Today, the company said there will be a different approach in research culture that leverages this philosophy. “A critical element of this will be through effective collaboration with external partners, investment in new talent and development of people.”
“GSK also intends to promote a culture of increased accountability and smart risk-taking. This will include redefining success and fostering a culture of truth-seeking versus progression-seeking, and optimized portfolio decision-making, alongside implementation of a new robust governance model. Targeted business development to strengthen the group’s pipeline and technology capabilities will also be part of the new R&D approach.”
There won’t be, however, any major structural changes across R&D, as the company’s top executives appear to have little appetite for that right now.
Barron will be doing a lot of this from the West Coast or over FaceTime (as this was predominately how he was interviewed by Walmsley for the job, he tells Forbes), as he won’t be moving to GSK’s R&D centers in either southern England or Pennsylvania.
There will be, that interview notes, a lot of traveling for face-to-face meetings. The hope is that his being in San Francisco will help generate more sparks of cutting-edge research for GSK.
This all remains to be seen from both a logistics point of view, and if these ideas can translate into a better, more productive R&D engine that can produce blockbusters.
Last year, Walmsley came into GlaxoSmithKline with a mission to change up its R&D, and she’s wasted little time in looking to enliven a largely stagnant pipeline.
Little has changed so far on the money side. GSK’s R&D budget last year was £3.86 billion ($5.42 billion), down slightly from 2016, but she has been busy on making some big changes, sweeping out programs here and buying up other programs there. Early on in her tenure, Walmsley said she was scrapping more than 30 drug development programs.
The major cull of pipeline prospects has seen GSK focus 80% of its R&D budget on the top candidates in four therapeutic areas, while also exiting rare disease programs it had in the past made so much of in the press.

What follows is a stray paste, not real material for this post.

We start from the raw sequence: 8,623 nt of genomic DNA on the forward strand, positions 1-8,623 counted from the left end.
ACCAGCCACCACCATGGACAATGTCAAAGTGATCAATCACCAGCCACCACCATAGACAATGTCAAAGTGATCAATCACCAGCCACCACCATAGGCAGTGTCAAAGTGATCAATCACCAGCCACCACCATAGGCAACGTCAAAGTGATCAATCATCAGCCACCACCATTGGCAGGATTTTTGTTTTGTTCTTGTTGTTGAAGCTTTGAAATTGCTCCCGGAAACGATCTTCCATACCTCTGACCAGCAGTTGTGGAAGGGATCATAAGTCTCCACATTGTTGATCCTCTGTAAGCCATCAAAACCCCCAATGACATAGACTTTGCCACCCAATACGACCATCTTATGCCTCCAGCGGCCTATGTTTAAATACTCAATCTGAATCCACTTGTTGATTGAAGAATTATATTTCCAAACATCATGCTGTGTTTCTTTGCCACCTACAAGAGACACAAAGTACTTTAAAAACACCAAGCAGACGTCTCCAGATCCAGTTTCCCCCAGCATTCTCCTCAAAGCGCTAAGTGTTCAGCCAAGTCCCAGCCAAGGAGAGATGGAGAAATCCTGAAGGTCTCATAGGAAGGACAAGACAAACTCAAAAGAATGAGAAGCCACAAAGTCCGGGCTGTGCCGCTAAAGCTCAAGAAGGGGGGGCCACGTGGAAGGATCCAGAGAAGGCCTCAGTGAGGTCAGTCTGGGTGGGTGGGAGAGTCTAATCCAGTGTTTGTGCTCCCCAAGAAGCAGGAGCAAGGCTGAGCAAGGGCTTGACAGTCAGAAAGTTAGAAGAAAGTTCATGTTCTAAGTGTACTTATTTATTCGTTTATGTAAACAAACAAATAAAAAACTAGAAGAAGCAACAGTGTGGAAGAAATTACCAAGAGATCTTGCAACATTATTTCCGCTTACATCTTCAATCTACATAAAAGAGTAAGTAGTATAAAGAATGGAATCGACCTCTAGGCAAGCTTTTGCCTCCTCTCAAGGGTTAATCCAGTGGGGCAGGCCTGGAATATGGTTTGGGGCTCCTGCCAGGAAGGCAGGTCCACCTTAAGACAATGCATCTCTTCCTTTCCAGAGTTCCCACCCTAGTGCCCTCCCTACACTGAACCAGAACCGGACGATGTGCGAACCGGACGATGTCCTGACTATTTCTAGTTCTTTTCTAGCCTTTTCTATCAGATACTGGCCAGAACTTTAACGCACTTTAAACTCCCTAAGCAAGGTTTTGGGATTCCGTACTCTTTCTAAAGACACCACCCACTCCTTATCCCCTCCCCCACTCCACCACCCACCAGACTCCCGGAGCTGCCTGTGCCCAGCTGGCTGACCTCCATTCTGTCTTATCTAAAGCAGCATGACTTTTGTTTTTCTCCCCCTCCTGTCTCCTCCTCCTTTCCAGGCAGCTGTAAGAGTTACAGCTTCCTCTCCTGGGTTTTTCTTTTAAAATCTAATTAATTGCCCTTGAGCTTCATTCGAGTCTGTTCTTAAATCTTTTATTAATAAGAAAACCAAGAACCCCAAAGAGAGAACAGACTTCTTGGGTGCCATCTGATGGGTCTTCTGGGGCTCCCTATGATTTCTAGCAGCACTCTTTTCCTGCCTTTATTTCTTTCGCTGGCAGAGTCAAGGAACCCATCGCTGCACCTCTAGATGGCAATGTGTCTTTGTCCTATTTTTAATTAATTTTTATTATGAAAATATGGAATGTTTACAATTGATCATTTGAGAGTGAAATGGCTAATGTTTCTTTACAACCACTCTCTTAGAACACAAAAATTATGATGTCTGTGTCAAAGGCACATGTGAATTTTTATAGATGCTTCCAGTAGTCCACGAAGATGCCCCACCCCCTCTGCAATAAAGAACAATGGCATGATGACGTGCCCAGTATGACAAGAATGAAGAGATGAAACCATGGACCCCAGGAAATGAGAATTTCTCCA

Other aspects of the revised strategy include a focus on improving connections between the R&D and commercial teams and “governance around pipeline decision-making.” The focus appears to acknowledge previous weaknesses in how GSK has made pipeline decisions and transitioned drugs from the clinic to the market.
Walmsley unveiled the overhaul of GSK’s R&D priorities at the end of her first full quarter as CEO last year and is focusing GSK’s attention on two therapeutic areas in which it already has a sizable presence—respiratory and HIV/infectious diseases—and two in which it aspires to grow—oncology and immuno-inflammation, areas where Kevin Sin, another ex-Genentech executive, may be put to work to boost.
The cancer focus is somewhat of a turnaround for GSK, which in 2014 under former CEO Sir Andrew Witty traded away most of its oncology assets in exchange for the Novartis vaccines stable in a multibillion-dollar deal.
Sin started work at GSK this month as SVP and head of worldwide business development for pharmaceuticals R&D. Translation: Sin will be on the hunt for pipeline deals, with it seems a focus on immunotherapies across diseases. He reports to Barron and will also be based in San Francisco.
Walmsley has the personnel in place. Now, they’ll have to deliver.